Problem with x86 32-bit debug information ?

Hi all,

I’m using trunk version of LLVM/CLANG.
When I compile attached files on my 64-bit Ubuntu 10.04 LTS system as follows:

clang -O2 -g check.c main.c -o check64

When I do gdb check64 and set a breakpoint to the check routine and executes to the breakpoint, I’ve got:

Breakpoint 1, check (result=0x601110, expect=0x601020, n=53) at check.c:7
7 {

As you can see I can inspect ‘n’ value.

Now if I compile for x86 32-bit as follows:

clang -m32 -O2 -g check.c main.c -o check32

When I do gdb check32 and set a breakpoint to the check routine and executes to the breakpoint, I’ve got:

Breakpoint 1, check (result=,
expect=, n=0) at check.c:7
7 {

As you can see I can NOT inspect ‘n’ value. Is there a way to inforce even at -O2 clang to generate debug informations so that I can inspect ‘n’ value ?
Or is it a BUG from clang for x86 32-bit ?
Thanks for your answers.
Best Regards

check.c (724 Bytes)

main.c (899 Bytes)

Hi Seb,

Clang cannot generate debug information for something that it has optimised away. You should reduce the optimisation level.

In general debug information is only really accurate at –O0.



Hi James,

clang is able to generate correct debug informations for 64-bit target at -O2. My feeling, given some other experiments I’ve done, is that debug information generated for x86 32-bit might be broken for parameters as long as they are not ‘homed’ in the code (local copy to an automatic variable). It seems that when llvm.declare is turned into a llvm.value for parameter there is something incorrect with respect to parameters debug informations that is generated by clang/llvm. I just would like confirmation of this.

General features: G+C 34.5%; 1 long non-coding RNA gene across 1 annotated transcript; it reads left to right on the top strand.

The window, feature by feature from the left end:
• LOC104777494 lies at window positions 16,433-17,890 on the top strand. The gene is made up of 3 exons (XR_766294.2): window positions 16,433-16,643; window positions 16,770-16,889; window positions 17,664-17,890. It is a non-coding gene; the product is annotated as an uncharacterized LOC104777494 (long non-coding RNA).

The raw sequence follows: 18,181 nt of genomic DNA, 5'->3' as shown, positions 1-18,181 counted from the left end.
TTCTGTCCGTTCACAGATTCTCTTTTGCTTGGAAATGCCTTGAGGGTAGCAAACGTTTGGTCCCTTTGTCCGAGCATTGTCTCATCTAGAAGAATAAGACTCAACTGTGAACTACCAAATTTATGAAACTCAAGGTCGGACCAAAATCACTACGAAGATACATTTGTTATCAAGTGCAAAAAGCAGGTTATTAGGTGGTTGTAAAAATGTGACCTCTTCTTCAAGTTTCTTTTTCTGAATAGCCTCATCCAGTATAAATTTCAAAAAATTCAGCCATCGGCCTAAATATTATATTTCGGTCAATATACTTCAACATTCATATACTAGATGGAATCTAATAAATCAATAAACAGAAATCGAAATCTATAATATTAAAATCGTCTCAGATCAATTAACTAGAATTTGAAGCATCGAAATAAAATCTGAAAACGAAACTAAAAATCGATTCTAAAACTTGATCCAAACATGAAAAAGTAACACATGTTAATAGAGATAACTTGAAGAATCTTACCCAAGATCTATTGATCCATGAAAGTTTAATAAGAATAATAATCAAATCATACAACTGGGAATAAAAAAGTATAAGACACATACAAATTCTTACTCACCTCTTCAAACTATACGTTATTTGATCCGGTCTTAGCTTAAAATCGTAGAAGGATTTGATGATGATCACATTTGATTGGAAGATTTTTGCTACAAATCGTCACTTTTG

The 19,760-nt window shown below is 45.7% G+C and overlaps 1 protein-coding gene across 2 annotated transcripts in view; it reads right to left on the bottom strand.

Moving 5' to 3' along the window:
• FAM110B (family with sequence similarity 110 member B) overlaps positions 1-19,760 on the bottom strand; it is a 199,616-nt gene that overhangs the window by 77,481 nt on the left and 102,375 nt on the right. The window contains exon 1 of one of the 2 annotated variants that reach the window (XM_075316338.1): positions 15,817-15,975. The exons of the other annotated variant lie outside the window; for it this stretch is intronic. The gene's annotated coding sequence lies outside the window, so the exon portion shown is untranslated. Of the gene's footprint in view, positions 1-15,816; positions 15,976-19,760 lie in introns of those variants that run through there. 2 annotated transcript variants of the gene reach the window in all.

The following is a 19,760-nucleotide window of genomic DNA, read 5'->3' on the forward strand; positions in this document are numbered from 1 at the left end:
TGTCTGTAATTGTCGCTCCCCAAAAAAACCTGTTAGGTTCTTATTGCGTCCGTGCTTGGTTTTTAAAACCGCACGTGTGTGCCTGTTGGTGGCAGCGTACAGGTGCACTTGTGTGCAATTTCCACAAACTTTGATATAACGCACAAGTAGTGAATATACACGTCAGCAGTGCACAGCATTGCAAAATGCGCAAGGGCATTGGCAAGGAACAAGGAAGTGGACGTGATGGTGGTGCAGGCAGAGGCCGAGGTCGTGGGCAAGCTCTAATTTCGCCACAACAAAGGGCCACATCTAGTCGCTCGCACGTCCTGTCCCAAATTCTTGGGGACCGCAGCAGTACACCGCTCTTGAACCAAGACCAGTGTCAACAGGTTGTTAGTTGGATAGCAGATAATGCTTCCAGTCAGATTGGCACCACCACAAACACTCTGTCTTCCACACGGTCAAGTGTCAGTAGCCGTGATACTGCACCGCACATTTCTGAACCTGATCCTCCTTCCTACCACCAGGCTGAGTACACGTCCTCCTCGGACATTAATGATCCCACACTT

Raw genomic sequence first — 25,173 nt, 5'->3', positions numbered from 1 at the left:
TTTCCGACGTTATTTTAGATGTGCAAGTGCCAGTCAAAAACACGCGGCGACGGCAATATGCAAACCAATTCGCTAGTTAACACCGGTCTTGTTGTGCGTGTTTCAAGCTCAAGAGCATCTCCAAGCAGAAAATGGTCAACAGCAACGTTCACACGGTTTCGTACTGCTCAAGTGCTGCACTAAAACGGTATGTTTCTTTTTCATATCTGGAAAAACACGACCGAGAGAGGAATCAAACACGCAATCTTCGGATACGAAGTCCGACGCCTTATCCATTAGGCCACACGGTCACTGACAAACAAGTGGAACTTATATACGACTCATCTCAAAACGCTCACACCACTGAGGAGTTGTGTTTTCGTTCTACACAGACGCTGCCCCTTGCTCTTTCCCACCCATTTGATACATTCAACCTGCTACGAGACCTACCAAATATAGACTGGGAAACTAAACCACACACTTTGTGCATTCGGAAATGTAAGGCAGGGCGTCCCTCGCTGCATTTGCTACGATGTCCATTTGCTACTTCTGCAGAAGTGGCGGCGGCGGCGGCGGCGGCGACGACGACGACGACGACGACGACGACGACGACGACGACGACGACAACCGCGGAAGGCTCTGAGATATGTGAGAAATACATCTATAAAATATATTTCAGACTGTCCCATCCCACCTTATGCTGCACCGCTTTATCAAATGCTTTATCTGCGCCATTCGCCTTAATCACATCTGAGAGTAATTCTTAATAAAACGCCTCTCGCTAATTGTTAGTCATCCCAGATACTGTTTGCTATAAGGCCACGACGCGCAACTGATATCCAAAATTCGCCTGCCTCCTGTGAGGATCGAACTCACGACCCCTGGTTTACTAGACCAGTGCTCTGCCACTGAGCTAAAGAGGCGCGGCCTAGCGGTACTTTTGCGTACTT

Thanks for your answer
Best Regards

2012/3/7 James Molloy <>

Hi Seb,

I’m going to reiterate – Clang can decide when it wants to optimise away a variable. You asked for that behaviour when you specified –O2. You can’t expect deterministically the same behaviour on both x86 and x86-64 platforms – the procedure call standards are different and different decisions go in to deciding how to optimise.

You can’t expect debug information for an optimised build to fully track that of the source because by definition the source is being modified to optimise.



Hi James,

I fully agree with you and understand your statement about -O2.

Now some questions for you:
Did you try to reproduce experiments described in my previous e-mail ?